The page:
School district invests in engineering technology

By: Linda Shepard | Birmingham - Bloomfield Eagle | Published April 1, 2019

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BIRMINGHAM — District students will soon see new engineering technology equipment.

“Why engineering technology?” Hallie Snyder, Birmingham Public Schools coordinator for career-focused education, asked during a March 19 presentation before the BPS Board of Education.  “Why is that even a program we offer in our district? Because business and industry is begging for qualified and skilled workers to fill many open positions. Because employees are lacking the training in those positions — especially in the area of engineering, computer science and other STEM-related fields.”

The term STEM is defined as a curriculum based on the idea of educating students in science, technology, engineering and mathematics.  

“It is no secret that there is a tremendous amount of interest around STEM and engineering in today’s world,” said Joseph Hoffman, BPS assistant superintendent. “The idea is to expand opportunities in our school district — introduce some technologies where none exist right now. We want to invest in brand-new technologies and traditional equipment utilizing our 2015 bond funds.”

Hoffman said the district plans to purchase 3D printers; laser cutting and engraving equipment; design, metal, wood and plastic processing equipment; robotics kits; laptops and routers; and more for a cost of $229,040 paid for with budgeted funds.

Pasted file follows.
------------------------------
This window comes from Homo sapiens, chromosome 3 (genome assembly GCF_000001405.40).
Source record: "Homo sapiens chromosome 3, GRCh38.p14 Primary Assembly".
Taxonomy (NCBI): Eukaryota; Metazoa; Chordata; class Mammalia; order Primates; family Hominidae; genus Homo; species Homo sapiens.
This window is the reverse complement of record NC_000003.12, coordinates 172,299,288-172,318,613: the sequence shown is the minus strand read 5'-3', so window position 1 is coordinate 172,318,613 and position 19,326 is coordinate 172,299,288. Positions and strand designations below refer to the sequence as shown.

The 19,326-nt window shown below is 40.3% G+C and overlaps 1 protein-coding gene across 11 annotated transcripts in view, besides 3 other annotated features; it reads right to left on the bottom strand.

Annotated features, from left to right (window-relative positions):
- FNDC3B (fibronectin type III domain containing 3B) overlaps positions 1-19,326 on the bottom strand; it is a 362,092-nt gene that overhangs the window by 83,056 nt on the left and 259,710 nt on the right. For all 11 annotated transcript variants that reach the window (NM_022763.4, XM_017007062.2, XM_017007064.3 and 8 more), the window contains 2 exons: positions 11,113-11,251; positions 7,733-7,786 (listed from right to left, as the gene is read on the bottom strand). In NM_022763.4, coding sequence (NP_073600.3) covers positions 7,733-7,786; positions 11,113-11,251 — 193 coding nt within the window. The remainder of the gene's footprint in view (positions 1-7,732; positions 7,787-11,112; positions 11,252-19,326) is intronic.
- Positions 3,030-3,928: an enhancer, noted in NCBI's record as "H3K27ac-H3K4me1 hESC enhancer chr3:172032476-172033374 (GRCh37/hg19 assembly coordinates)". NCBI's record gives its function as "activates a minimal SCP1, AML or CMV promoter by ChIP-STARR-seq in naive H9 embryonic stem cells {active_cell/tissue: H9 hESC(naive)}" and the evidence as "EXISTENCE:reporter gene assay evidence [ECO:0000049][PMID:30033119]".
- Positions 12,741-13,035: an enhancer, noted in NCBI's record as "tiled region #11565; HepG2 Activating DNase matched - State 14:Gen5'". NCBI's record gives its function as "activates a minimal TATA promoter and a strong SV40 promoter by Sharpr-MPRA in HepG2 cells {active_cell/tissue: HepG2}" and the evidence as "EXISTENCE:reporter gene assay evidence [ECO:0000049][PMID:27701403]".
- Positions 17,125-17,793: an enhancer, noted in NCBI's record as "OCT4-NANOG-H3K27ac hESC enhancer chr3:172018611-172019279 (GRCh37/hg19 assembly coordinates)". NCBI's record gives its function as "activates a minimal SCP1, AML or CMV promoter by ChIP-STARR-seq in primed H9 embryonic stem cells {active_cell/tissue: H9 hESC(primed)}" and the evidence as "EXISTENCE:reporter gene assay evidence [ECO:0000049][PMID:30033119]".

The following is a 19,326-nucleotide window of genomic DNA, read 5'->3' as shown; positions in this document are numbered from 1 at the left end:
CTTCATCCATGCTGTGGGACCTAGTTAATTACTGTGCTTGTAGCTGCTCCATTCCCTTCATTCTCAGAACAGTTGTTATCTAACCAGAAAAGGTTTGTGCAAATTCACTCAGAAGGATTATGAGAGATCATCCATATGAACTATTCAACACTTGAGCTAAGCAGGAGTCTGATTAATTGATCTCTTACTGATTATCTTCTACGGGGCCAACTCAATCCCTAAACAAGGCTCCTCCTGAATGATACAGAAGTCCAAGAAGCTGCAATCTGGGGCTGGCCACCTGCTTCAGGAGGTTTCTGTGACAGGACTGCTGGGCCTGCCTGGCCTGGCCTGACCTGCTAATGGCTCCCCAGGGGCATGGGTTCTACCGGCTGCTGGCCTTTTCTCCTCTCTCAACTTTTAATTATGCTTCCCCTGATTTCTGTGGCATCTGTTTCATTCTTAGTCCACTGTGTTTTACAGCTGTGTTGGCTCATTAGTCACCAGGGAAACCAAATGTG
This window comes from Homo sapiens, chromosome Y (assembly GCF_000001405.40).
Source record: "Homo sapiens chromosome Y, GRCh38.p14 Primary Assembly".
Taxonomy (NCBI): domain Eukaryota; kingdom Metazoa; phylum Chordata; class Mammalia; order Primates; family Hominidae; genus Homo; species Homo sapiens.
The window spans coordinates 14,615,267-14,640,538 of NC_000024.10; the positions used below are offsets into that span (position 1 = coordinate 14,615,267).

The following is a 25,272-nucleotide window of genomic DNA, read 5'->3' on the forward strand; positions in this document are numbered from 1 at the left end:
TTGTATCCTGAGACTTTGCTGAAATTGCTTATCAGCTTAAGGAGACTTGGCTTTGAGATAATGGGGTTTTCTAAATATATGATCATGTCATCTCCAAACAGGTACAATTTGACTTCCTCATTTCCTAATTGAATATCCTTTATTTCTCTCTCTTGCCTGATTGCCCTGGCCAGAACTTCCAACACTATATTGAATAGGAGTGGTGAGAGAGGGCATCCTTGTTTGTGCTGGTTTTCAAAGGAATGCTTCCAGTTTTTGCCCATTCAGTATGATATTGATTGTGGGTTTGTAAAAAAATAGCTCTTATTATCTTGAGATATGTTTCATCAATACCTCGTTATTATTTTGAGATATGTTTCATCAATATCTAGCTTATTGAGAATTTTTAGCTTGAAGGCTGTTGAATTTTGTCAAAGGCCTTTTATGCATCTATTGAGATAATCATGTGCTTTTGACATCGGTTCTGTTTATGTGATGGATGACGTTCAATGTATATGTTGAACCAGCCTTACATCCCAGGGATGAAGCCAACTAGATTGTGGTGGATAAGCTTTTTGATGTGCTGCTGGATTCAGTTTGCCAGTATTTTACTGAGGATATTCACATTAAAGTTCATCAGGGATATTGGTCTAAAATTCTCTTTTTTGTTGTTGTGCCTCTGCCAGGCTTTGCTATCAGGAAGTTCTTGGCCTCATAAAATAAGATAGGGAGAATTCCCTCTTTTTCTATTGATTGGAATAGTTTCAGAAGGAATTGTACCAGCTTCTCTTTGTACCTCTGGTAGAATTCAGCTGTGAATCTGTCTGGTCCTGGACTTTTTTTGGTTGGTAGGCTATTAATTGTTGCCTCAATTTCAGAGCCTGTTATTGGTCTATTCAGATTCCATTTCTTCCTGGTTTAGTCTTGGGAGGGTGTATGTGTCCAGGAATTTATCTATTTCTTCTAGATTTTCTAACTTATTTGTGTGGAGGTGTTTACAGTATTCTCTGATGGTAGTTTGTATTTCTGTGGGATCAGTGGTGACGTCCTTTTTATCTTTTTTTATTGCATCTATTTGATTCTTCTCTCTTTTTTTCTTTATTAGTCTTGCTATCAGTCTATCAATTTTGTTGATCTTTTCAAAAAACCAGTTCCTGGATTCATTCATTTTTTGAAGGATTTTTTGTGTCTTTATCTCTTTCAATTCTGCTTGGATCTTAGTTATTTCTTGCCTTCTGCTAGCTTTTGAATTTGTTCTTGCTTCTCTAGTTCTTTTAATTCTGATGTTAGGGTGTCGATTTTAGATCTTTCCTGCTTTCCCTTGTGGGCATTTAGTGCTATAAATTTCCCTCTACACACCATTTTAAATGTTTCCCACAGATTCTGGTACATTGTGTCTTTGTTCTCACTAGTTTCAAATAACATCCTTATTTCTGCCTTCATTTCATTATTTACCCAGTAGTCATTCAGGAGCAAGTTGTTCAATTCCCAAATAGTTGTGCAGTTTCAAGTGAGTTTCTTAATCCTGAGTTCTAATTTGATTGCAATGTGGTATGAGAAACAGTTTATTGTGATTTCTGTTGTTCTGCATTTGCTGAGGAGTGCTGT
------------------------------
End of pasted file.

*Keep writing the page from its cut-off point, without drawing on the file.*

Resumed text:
Robotics kits are designed to give students a first experience with robotics, “and teach how to program a robot to do what you want it to do. It is a first step in,” Hoffman said. “The large pieces of equipment have a long life span — about 10 years or more.”

Recent BPS middle school and high school student engineering and technology projects included a cardboard chair design, the design and launch of a rocket, and a model for a tiny house.

“What we are finding is that the students are creating really intricate designs, but some of the tools they have to create those are limited,” Snyder said. “By adding a new laser cutter and a router, it will help to create more precise parts to help them develop better and more innovative products.”

“We have old table saws that are 50 years old,” Hoffman said. “The teachers won’t even let the students use them because they are pretty dangerous. New table saws have built-in technology designed to keep everyone safe.”

 District officials aim to introduce the new equipment to parents and those interested during upcoming open houses, robotics competitions and STEM nights.

“There are great things happening in our classrooms every day, and the more we can share this with the community, the better,” Hoffman said.

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